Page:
Thanks to our new friendship with distributor Paradiso Films, we’ll be bringing you even more movie reviews. The first from them is one that hasn’t been hyped much, but is still worth a look - Hunter Prey (2009). Be sure to check out Paradiso’s web site too.
The producer, director FX artist and writer of Hunter Prey is Sandy Collora. If you are a die-hard film geek who watches the credits to see who does what, you’ll have seen his name under the ‘special effects’ title for such films as The Crow (1994), Men in Black (1997) and Dogma (1999). Branching out from a very successful career in FX (he still runs his own FX company as well, though) he wowed the geek, nerd and comic-con crowd with his third outing into film-making. His first two attempts were well received, but it was the short film Batman: Dead End (2003) that really captured the hearts of geekdom. If you want to see what all the fuss was about, you’d better download or watch the movie on Sandy’s own site. No spoilers here. His next effort, World’s Finest (2004) – another short – received a mixed reception, and it seems he wanted to change tack.
Well, he did, with his first full-length movie, Hunter Prey. I would say overall that it’s a little rough around the edges, but when you consider it was shot in just 18 days on the sort of budget usually eaten up supplying mineral water for Jennifer Aniston’s trailer, that can easily be forgiven. The film begins with a spaceship burning up in the atmosphere, jettisoning the crew and their prisoner planet-side. The crew are under strict instructions to recover the prisoner at all costs. The prisoner, however, is in no hurry to be recaptured and does all he can – including kill – to avoid it.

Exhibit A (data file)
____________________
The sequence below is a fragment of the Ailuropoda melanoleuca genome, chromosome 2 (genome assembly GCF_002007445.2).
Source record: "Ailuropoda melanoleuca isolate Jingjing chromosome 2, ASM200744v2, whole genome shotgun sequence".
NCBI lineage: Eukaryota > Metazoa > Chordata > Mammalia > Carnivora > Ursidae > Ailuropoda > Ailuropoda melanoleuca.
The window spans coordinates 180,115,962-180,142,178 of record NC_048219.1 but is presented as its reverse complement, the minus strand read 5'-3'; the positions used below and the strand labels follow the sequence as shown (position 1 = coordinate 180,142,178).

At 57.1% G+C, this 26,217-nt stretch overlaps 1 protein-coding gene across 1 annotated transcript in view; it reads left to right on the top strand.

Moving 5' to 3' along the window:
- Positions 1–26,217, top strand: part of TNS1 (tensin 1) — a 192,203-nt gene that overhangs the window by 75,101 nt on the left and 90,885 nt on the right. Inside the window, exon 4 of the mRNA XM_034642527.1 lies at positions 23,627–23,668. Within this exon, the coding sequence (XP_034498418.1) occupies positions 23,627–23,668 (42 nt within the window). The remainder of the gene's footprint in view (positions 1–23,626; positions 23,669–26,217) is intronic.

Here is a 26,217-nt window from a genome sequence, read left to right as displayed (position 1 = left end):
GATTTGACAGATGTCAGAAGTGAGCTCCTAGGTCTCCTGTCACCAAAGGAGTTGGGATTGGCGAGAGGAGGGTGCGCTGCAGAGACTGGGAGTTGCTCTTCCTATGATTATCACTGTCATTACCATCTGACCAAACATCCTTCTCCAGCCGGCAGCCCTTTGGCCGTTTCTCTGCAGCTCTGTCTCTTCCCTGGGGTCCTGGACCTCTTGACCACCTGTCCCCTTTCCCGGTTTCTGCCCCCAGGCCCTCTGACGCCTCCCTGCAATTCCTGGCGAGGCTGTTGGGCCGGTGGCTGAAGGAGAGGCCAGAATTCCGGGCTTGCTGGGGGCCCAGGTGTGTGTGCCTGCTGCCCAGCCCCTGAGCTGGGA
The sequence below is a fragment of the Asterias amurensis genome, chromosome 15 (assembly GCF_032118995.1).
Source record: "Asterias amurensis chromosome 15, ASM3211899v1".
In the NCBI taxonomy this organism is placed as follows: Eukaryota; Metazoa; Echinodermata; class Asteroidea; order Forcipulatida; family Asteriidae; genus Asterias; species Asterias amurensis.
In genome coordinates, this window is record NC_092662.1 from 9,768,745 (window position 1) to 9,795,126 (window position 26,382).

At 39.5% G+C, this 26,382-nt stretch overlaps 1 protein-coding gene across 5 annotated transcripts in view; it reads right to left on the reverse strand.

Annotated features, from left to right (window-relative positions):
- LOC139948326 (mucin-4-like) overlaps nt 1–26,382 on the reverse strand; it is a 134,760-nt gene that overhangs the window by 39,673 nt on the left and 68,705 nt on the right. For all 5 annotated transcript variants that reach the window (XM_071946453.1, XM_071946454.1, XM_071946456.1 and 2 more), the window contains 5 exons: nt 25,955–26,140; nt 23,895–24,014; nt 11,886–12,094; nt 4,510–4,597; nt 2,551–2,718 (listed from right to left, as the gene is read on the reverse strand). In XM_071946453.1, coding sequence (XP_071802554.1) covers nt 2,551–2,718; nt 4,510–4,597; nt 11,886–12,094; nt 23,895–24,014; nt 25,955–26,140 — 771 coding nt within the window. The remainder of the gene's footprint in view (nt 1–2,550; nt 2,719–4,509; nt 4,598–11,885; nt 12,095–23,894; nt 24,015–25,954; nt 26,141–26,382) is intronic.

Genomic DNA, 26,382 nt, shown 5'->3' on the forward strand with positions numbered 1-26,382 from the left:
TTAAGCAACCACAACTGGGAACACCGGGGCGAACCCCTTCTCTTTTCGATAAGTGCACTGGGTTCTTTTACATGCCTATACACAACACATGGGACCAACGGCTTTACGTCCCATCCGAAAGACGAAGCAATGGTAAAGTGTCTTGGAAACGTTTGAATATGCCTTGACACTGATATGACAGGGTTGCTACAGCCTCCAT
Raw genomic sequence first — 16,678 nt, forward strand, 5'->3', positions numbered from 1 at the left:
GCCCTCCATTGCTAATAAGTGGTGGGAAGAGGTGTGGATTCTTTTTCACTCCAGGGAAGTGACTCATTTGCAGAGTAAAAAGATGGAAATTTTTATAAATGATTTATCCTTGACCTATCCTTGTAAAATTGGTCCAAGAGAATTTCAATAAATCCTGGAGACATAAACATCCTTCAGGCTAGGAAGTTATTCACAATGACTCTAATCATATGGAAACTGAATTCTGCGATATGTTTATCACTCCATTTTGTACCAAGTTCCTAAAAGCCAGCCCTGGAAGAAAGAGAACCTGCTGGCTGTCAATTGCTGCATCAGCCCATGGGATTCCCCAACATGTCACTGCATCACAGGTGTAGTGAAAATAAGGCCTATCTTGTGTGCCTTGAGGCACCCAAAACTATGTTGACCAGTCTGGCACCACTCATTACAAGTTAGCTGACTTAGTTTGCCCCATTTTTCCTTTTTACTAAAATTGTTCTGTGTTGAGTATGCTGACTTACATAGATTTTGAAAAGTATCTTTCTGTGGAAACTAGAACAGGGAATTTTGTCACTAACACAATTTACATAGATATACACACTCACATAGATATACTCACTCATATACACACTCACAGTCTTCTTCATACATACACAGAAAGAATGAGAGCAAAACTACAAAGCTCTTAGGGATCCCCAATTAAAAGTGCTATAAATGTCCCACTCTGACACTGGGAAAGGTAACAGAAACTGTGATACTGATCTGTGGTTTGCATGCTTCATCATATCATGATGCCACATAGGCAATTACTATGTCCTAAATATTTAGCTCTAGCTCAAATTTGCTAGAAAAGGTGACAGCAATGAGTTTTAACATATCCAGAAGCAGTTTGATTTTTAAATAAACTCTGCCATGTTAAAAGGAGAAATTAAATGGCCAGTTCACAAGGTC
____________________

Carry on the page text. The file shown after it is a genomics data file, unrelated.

The film is set on a desert-planet (presumably it made finding locations easier) and tells the story of the hunter and the prey, without ever telling which is which. More importantly, the broad framework of ‘sci-fi’ actually serves as a vehicle to tell the real story. As the tale unfolds, we learn of situations and external influences affecting the behaviour of the central characters, and also why they do what they do. The story itself could easily have been set on a ship, the plains of Africa or just about anywhere – the story is what drives and carries Hunter Prey.
If you are a fan of old-school sci-fi and rather fancy seeing a movie shot with more than an affectionate nod to the sci-fi epics of the 60s and 70s, you’ll definitely want to see Hunter Prey. It’s low-budget for sure, but the story, the atmosphere and the surprisingly well-made costumes for such a miniscule budget could easily give big-budget films with a two-year shooting schedule a run for their money. If you haven’t heard of Sandy Collora before, watch this space. I suspect we’ll be hearing a lot more about him in the near future.